cover image The Company of Wolves

The Company of Wolves

Peter Steinhart. Knopf Publishing Group, $27.5 (374pp) ISBN 978-0-679-41881-8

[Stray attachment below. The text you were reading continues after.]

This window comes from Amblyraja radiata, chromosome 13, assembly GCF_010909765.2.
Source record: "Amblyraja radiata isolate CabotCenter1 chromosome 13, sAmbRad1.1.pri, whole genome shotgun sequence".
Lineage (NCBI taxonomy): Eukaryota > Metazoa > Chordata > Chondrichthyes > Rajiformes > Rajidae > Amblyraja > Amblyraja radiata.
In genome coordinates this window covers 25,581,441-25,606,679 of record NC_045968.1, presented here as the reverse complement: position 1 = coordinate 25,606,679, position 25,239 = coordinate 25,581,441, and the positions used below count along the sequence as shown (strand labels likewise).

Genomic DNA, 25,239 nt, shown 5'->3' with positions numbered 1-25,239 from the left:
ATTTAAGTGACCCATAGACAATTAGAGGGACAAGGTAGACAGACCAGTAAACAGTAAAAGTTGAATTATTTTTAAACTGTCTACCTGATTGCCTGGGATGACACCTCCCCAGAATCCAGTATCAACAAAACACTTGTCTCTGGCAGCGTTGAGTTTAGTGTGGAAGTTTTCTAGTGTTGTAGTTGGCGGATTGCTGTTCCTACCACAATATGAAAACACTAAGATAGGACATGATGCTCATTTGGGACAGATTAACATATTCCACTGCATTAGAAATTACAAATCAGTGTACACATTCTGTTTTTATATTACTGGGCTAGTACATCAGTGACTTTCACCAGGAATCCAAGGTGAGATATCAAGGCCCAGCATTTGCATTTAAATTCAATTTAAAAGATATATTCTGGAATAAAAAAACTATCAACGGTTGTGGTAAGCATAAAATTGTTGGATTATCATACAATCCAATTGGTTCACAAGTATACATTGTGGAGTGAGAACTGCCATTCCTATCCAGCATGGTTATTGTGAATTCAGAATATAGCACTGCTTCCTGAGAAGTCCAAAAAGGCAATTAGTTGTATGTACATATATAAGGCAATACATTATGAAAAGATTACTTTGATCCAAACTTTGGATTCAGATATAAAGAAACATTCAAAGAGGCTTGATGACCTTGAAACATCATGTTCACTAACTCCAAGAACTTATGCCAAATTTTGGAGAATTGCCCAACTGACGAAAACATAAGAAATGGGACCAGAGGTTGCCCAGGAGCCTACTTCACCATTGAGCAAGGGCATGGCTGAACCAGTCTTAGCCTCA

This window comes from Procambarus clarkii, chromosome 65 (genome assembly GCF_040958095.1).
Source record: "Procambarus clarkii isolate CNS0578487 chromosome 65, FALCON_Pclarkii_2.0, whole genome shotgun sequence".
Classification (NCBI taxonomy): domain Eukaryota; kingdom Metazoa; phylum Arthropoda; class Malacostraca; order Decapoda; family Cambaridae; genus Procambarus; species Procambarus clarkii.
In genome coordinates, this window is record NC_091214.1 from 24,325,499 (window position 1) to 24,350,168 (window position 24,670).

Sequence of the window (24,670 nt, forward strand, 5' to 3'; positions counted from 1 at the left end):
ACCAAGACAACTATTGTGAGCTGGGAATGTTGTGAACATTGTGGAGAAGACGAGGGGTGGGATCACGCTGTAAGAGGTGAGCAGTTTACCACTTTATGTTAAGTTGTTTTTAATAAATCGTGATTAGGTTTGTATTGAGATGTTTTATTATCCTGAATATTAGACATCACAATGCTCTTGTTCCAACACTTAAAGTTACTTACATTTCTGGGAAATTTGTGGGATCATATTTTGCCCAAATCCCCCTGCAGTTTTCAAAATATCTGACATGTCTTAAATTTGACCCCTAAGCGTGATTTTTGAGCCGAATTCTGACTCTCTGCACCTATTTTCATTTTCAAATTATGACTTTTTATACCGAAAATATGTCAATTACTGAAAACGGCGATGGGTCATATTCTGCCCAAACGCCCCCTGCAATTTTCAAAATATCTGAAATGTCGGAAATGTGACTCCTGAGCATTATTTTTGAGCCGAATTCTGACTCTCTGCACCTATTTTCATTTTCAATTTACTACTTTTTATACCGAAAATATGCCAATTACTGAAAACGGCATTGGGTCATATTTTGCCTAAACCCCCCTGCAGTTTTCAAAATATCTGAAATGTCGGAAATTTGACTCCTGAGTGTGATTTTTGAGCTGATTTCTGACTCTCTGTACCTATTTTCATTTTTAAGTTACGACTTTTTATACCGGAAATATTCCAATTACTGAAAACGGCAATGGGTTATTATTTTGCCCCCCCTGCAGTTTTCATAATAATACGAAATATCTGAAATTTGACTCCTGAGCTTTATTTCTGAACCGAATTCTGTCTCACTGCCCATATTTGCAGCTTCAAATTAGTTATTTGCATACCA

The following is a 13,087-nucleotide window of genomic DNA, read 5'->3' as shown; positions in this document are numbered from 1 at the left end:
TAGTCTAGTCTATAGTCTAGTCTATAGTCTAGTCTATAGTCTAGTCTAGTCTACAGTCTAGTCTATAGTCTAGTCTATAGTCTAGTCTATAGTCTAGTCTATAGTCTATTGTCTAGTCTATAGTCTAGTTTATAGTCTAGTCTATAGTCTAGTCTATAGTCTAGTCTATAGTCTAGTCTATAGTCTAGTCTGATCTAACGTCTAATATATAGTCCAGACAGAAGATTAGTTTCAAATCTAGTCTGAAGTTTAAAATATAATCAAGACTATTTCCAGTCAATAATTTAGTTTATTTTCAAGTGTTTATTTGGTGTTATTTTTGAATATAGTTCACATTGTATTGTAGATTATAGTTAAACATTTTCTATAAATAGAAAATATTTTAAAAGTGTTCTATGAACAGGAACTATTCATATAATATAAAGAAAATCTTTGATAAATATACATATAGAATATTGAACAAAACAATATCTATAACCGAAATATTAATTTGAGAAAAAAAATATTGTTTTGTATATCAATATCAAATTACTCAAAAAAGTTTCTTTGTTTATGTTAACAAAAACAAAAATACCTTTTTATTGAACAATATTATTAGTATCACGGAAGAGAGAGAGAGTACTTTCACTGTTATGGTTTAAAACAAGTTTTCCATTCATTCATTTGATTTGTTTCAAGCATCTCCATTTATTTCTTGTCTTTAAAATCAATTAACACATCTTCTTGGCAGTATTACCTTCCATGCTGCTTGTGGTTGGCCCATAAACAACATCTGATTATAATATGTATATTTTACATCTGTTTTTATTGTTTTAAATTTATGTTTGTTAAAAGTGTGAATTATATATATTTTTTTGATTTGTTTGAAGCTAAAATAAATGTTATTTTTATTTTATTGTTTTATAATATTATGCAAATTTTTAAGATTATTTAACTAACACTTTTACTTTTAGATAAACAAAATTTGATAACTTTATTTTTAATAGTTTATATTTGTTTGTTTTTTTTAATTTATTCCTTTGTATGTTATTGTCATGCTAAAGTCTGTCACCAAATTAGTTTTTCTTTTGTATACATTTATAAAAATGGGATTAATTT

The most prevalent views of wolves are as a powerful symbol of wilderness and as a menace to game populations. Steinhart (Two Eagles--Dos Aguilas) explores the tangled relationships between wolf and human, fact and feeling, mythology and biology. Serious study of wolf predation began about 50 years ago, but it was Farley Mowat's Never Cry Wolf (1963) that redefined the animal in the public mind. Steinhart talked to ranchers, hunters, trappers, biologists, wildlife managers and people who keep wolves and wolf dogs. He leads us through the debates about reintroducing wolves into Yellowstone Park to serve as natural predators and looks at the North Carolina project where red wolves have been reintroduced. He discusses predation, wolf control in Alaska and hybridization. We learn that there is a DNA test to distinguish definitively between wolves and coyotes, but none for wolves and dogs. One of the fascinating things about wolves and humans is the similarity between their societies. Steinhart makes an eloquent case for preserving wolves, who are intelligent creatures. This belongs on the shelf next to Barry Lopez's Of Wolves and Men. (May)